The National Institutes of Health’s Brain Research through Advancing Innovative Neurotechnologies® (BRAIN) Initiative represents the next generation of powerful new devices and technologies to monitor and regulate brain activity. They participated in a recent research study offered a discussion of material issues to revolve around these advancements of both invasive and noninvasive neural devices such as ethics.
Published in JAMA Neurology, an elite group of researchers from over a dozen major academic centers and the NIH discussed clinical research considerations.
The Brain Initiative
Launched in 2013, the NIH sought to support the collaboration of neuroscience researchers, clinicians and ethicists all associated with next-generation neuron-based research. Shortly after the launch of the BRAIN initiative, the NIH BRAIN Initiative’s Neuroethics Working Group was formed as a working group of the NINDS Advisory Council to recommend approaches for identifying and addressing ethical questions raised by the development and use the resulting tools and technologies.
Ethical Challenges Related to Neural Devices
The authors offer three primary ethical elements related to the rapidly advancing neural devices. Two of them build upon established issues while a third element is relatively new for these devices. They include 1) weighting the risks and benefits involved in clinical experimentation and 2) the importance of informed consent—whether a trial participant is provided with enough information, and under the right circumstances to be able to decide on enrolling; and 3) what responsibilities do researchers, manufacturers, and funders have to the research participants once a trial has ended? Unlike drug trial participation, in advanced neuron-based device studies, the implants or devices may have an impact on their (the patient) future. Who is responsible for making sure that the implant or device continues to work properly weeks, months, or years later? The impressive author collective suggests that at a minimum, researchers and sponsors need to anticipate any future care needs of the trial participants, including associated costs.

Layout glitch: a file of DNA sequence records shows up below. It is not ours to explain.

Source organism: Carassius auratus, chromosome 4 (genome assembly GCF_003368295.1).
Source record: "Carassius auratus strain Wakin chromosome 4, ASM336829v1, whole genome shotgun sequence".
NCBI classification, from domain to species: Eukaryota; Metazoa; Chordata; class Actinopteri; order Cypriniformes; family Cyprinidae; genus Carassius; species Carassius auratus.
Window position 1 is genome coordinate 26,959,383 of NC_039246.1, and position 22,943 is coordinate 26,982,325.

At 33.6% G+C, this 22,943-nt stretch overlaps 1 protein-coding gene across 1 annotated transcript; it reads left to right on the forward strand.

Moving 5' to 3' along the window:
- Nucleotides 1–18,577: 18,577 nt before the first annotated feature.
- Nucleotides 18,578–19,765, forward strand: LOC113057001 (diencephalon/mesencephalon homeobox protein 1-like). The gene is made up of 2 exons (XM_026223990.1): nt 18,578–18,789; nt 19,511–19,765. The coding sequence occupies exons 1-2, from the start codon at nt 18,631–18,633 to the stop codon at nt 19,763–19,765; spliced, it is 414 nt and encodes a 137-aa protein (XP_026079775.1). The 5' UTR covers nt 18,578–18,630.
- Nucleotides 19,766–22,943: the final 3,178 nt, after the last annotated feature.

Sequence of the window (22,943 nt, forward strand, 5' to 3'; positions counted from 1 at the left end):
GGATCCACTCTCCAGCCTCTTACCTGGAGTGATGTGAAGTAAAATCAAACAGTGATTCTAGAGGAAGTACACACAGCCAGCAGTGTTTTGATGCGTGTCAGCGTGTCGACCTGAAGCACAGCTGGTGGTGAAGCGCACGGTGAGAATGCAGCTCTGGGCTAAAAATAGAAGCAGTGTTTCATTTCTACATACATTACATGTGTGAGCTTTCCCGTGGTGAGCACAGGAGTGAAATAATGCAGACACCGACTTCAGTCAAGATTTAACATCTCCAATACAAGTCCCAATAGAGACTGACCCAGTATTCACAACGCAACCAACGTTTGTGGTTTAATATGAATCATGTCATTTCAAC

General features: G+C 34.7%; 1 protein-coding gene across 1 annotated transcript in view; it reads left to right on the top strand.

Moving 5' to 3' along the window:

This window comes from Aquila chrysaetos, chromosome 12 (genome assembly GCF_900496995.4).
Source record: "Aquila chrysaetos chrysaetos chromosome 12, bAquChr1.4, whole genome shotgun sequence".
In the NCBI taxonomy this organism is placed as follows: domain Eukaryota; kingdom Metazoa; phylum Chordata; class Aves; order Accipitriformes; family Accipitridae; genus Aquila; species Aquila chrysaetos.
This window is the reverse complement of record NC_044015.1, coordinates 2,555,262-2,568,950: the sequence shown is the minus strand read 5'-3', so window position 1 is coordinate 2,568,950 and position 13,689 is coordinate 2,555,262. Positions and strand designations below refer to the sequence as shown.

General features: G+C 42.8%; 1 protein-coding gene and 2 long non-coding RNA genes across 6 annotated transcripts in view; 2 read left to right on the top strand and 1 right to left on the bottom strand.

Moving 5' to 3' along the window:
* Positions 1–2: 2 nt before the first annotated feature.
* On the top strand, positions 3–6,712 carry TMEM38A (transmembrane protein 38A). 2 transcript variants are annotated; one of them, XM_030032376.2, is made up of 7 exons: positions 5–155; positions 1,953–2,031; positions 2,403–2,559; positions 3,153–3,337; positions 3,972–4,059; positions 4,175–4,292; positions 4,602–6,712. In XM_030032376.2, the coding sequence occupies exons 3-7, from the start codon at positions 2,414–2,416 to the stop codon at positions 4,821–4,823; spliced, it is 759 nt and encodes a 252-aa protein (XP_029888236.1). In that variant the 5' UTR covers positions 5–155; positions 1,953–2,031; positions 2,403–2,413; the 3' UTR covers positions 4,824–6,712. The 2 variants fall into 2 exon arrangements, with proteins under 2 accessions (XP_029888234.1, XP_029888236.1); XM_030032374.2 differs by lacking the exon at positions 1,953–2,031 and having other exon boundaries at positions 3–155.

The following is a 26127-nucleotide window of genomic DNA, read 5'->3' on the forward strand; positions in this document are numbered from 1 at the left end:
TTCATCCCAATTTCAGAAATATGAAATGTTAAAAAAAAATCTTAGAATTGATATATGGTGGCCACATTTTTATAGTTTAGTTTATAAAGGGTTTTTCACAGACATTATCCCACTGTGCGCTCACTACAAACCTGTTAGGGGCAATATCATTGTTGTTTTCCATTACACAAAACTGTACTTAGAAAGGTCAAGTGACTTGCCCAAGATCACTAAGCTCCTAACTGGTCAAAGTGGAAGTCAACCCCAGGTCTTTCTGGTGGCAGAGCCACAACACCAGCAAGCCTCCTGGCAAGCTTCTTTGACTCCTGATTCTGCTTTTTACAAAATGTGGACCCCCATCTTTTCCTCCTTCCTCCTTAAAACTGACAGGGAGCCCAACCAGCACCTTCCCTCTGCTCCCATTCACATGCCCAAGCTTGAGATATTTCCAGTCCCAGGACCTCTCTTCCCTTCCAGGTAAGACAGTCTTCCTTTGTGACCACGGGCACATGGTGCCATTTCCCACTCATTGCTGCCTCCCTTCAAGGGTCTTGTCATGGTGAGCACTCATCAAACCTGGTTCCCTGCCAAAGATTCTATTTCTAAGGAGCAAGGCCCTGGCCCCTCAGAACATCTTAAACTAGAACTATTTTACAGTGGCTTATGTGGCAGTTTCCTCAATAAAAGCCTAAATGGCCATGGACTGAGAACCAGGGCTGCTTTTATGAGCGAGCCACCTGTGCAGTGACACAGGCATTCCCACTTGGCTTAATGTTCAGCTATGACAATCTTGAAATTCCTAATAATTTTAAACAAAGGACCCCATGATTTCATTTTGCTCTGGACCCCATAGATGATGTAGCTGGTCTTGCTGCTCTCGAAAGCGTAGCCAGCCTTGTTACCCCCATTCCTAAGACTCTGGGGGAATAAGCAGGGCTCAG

Khara Ramos, Ph.D., Director of Neuroethics at NINDS and co-author of the research noted “Cutting-edge science required cutting-edge ethics.” She continued “The BRAIN Initiative is moving the field of neuroscience forward at a rapid pace, and we are fortunate to collaborate with experts from diverse backgrounds to help us evaluate and anticipate the ethical implications of that research.”